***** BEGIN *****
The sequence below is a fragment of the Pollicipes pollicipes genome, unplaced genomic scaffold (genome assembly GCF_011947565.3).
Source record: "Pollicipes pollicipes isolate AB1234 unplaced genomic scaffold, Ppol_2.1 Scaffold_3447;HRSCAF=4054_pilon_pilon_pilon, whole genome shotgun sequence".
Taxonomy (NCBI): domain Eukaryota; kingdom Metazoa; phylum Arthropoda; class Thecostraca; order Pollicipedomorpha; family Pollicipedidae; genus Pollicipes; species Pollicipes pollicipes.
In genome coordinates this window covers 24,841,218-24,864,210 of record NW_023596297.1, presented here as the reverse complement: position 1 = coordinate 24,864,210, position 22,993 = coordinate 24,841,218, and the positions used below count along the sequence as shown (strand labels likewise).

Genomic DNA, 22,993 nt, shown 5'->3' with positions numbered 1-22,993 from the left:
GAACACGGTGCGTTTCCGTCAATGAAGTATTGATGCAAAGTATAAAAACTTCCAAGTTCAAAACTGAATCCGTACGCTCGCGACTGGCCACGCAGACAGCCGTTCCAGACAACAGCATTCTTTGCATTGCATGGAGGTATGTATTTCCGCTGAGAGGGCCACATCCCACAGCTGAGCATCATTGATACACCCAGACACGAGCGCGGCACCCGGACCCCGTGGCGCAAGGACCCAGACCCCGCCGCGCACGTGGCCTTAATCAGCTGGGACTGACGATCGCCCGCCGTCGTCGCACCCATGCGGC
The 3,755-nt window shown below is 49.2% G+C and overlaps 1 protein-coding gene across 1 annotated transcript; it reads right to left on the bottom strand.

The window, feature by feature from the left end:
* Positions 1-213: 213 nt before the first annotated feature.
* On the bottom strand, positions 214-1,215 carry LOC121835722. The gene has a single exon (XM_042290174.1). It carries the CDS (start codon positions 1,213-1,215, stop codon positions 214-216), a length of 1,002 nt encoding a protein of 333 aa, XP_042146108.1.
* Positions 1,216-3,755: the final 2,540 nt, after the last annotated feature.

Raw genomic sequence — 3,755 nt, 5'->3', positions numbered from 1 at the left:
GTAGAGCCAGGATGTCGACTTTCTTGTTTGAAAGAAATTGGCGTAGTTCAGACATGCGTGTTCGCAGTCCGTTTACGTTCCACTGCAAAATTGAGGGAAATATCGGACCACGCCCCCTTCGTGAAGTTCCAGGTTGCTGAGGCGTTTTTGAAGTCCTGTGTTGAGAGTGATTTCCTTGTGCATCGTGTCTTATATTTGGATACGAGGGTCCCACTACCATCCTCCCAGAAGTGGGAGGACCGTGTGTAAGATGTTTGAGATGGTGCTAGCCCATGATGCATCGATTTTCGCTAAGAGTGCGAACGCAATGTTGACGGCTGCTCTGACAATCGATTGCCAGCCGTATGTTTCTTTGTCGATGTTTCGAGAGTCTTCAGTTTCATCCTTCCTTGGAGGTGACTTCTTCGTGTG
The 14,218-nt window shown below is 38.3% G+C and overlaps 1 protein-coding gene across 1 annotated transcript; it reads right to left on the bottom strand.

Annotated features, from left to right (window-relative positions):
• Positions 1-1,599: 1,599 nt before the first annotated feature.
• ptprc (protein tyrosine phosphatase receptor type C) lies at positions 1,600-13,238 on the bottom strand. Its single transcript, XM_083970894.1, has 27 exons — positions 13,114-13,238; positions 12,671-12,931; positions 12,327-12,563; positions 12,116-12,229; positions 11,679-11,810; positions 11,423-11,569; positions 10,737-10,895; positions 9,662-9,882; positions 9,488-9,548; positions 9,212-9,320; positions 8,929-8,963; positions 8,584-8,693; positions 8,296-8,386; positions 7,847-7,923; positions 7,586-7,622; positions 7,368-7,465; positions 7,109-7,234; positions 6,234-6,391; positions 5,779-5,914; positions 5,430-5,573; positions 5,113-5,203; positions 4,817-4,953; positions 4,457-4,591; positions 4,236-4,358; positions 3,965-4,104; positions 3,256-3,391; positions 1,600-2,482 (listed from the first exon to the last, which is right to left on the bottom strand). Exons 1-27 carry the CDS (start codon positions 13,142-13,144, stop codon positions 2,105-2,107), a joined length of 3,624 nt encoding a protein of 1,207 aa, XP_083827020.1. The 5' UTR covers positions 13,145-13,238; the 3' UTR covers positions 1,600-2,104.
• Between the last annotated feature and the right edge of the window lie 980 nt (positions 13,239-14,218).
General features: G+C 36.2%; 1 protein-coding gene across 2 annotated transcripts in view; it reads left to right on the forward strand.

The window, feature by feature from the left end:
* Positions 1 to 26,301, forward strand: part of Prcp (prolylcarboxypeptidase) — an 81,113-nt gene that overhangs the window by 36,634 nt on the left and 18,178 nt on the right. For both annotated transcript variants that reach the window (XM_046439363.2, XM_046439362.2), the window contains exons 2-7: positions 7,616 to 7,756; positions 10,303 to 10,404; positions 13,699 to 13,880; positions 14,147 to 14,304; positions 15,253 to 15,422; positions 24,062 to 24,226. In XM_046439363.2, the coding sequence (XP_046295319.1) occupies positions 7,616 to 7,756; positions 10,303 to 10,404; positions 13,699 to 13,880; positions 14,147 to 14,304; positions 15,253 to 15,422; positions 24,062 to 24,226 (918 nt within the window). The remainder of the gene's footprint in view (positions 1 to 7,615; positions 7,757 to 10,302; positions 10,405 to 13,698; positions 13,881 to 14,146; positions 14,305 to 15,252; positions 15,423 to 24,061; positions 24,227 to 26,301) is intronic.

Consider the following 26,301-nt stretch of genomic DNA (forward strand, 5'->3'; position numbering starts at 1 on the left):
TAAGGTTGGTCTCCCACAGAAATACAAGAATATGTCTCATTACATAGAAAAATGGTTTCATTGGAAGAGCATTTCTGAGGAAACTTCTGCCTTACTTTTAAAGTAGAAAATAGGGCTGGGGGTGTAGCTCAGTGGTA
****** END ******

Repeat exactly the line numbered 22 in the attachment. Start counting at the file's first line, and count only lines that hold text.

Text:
Consider the following 26,301-nt stretch of genomic DNA (forward strand, 5'->3'; position numbering starts at 1 on the left):